Digimarc: Protecting the Future of Content
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With the explosion of the Web, there is a desperate need for protecting intellectual property from piracy and counterfeiting. The International Intellectual Property Alliance estimates that US companies lost about $12.4 billion worldwide because of piracy in 1998. The European Commission estimates that more than 5 percent of world trade is lost to counterfeiting.
Digimarc specializes in the New Age business of digital watermarking technologies. That is, micro digital code is embedded in printed and digital content -- magazine ads, passports, tickets, stamps, clothing brands, stock certificates, debit cards, etc. -- so there can be instant identification of ownership (detected by special reader software).
The company has been building these technologies since 1996. But since then, the company has been expanding its product line. For example, Digimarc plans to launch its Paper-as-Portal Service. Content producers will place digital watermarks in printed or visual content. A reader can use a device that, as it is pointed it at the content, the Web page will be launched and can be viewed immediately.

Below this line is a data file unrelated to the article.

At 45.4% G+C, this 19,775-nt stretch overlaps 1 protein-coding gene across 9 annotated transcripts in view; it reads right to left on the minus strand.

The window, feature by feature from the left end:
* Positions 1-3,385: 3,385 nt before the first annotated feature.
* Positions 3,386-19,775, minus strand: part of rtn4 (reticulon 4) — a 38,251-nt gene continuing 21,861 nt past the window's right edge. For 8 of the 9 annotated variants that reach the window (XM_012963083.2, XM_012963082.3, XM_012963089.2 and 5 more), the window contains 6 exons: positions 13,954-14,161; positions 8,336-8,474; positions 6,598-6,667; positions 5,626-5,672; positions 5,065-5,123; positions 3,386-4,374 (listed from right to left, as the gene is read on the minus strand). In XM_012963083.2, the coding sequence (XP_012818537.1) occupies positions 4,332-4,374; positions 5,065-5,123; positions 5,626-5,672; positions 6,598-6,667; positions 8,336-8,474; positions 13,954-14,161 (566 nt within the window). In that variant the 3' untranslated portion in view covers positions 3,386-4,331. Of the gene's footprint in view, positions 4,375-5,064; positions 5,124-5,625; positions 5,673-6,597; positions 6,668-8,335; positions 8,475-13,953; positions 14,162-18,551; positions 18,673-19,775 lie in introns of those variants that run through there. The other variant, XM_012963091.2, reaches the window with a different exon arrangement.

One indication of the appeal of the company is the investor group: Macrovision, Reuters Group PLC, Adobe, and Softbank Ventures. Digimarc also has a strong customer base, such as National Geographic, Getty Communications, and Fox Broadcasting.
A major barrier to entry is Digimarc's portfolio of patents. The company has 15 US patents, with 59 applications currently on file. There are 17 foreign patents pending.
Digimarc has the potential of becoming the standard for digital watermarking. Actually, the company is an active member of a variety of industry initiatives, such as the Copy Protection Working Group and Digital Imaging Group. If Digimarc does become the standard, then the company is likely to be a tremendous performer.